Thatís the problem, itís not actually the law yet, nothing has been decided. If we go for the GB model there will be an opt out but if we follow most of the rest of the world, there wonít be.

Oddly, in Northern Ireland where the Abortion Act has never been law, medics take advantage of the opt out clause in it to refuse the morning after pill and the copper coil. They sort of have their cake and eat it up there, while refusing to make gay cake.
I'm reporting you to the mods for annoying me to the point where I become ill and have to take tranquillisers.  - Wolfie

chkdsk /f D:

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Re: Conscientious objection?
« Reply #6 on: Jun 14, 2018, 11:17:19 PM »
I didn't realise that.

I'd like some opt out clauses too, in that case. I'd have preferred to refuse to make rich people richer and would have felt morally cleaner for being able to refuse.

The short answer is I agree with Lyco, it's not a profession to be in if you want opt out clauses.

Offline Wolfgang

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Re: Conscientious objection?
« Reply #7 on: Jun 14, 2018, 11:45:00 PM »
HmÖ  Abortion medication dispensation opt-outs, no. Performing surgical abortions can largely be opted out of by not pursuing that specialty.

I should have mentioned that there are general practitioners, while surgical abortions do happen there are comparatively rare now.

Exactly, if you're a GP it's not compatible with opt-outs.   

My dad is a lapsed Catholic but the boarding schools do seem to inculcate an ethicism which survives that.  He was telling me recently about an old BMA euthanasia vote, that doctors could vote on whether it should be allowed and separately on whether they would be willing to do it as doctors.  But he said, which I respect, since he said yes, then it must be yes, they're inextricable.


EBI
« Last Edit: Jun 14, 2018, 11:57:35 PM by Wolfgang »
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Offline Top

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Re: Conscientious objection?
« Reply #8 on: Jun 15, 2018, 12:25:44 AM »
Itís £136 for the results, can you ask him what the disparity was. Heís obviously right but I donít expects that everyone got that.
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Offline Wolfgang

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Re: Conscientious objection?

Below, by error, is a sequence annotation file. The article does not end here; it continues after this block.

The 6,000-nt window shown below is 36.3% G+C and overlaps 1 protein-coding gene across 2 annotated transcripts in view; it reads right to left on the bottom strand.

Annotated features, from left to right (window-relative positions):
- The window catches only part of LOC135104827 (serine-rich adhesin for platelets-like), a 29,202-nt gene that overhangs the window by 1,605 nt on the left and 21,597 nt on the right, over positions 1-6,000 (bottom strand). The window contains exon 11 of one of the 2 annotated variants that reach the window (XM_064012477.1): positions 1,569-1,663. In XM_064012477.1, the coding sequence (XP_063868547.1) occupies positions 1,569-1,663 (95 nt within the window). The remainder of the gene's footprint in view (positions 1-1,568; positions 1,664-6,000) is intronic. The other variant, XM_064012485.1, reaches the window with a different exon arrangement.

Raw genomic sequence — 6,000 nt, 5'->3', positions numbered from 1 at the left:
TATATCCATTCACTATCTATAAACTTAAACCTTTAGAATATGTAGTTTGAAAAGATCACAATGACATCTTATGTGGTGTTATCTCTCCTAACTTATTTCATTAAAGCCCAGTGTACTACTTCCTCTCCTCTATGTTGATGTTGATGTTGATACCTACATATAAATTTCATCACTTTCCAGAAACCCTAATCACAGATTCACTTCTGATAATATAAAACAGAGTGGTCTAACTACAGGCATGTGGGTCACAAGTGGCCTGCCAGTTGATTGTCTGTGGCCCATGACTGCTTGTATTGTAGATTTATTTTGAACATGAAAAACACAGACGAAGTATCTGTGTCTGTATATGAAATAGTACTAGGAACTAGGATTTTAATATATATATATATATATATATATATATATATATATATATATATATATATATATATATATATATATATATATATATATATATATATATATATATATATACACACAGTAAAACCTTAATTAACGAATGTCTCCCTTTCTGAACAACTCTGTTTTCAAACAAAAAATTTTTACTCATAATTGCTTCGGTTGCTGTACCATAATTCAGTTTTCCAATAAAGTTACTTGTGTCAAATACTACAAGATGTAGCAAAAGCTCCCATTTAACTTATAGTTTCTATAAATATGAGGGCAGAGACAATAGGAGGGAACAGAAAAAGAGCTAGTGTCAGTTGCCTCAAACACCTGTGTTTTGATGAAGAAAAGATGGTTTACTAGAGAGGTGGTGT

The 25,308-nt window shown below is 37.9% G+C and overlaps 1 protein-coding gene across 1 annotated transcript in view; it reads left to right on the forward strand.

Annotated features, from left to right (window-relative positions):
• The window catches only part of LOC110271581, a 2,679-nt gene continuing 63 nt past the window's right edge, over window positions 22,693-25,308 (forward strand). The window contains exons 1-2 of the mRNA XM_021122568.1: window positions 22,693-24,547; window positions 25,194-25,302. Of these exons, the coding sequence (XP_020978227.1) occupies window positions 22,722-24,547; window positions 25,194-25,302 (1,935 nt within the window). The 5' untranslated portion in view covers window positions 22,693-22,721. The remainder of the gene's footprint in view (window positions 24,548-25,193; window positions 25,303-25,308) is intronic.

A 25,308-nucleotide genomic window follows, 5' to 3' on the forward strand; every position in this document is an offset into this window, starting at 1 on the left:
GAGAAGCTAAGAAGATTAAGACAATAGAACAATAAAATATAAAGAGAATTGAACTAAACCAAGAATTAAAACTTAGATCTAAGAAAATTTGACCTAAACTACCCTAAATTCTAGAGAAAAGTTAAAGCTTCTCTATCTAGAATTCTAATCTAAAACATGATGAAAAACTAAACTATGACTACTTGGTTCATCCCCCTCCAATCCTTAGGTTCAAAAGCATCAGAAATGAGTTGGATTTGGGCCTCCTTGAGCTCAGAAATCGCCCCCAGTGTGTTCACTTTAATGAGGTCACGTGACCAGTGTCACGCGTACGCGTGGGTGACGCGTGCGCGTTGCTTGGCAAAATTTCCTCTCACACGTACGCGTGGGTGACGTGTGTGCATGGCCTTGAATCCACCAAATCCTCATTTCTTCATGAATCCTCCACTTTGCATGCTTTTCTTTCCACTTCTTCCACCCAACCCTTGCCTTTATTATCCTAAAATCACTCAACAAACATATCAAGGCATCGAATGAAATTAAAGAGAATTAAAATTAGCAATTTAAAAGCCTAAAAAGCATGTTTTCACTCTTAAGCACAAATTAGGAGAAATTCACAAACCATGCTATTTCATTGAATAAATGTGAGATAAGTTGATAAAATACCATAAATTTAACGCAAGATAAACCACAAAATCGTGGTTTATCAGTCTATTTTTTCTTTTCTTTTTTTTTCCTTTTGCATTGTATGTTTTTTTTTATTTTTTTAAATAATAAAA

« Reply #9 on: Jun 15, 2018, 12:41:07 AM »
I'm not sure which vote?   Dude's been retired for 20 years.
I'm not sure what I'm doing wrong that transwomen aren't shouting at me to suck their balls. - Hhayt

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Re: Conscientious objection?
« Reply #10 on: Jun 15, 2018, 01:16:50 AM »
The discrepancy between how many voted in favour of assisted dying and how many were willing to do the deed?
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Offline Wolfgang

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Re: Conscientious objection?
« Reply #11 on: Jun 15, 2018, 01:39:41 AM »
I don't know which year, could be 1976 or something. This was the solitary conversation I had in 2017 and it seems to have scared him more than it scared me, soÖ  :D
I'm not sure what I'm doing wrong that transwomen aren't shouting at me to suck their balls. - Hhayt

Offline Musette

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Re: Conscientious objection?
« Reply #12 on: Jun 15, 2018, 01:48:04 AM »
I didn't know GPs here had an opt-out! I don't think NHS GPs should be allowed to pick and choose. If they feel that can't do some of it then either specialise in an area where it doesn't arise, or go into private practice.
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Offline Top

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Re: Conscientious objection?
« Reply #13 on: Jun 15, 2018, 09:28:12 AM »
I didn't know GPs here had an opt-out! I don't think NHS GPs should be allowed to pick and choose. If they feel that can't do some of it then either specialise in an area where it doesn't arise, or go into private practice.

The abortion pill isnít given out in general practice in GB but GPs can refuse to refer to an abortion clinic and refuse to prescribe contraception like the MAP and copper coils which can stop a zygot implanting.

Someone on MN said that their GP refused to prescribe any contraception at all, using the abortion opt out.
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Offline Musette

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Re: Conscientious objection?
« Reply #14 on: Jun 15, 2018, 10:14:17 AM »
^ did not know that and find it pretty shocking, tbh.
"U r a multifaceted dark horse. Oh yes you are..."

a wise and helpful soul, Musette  ;D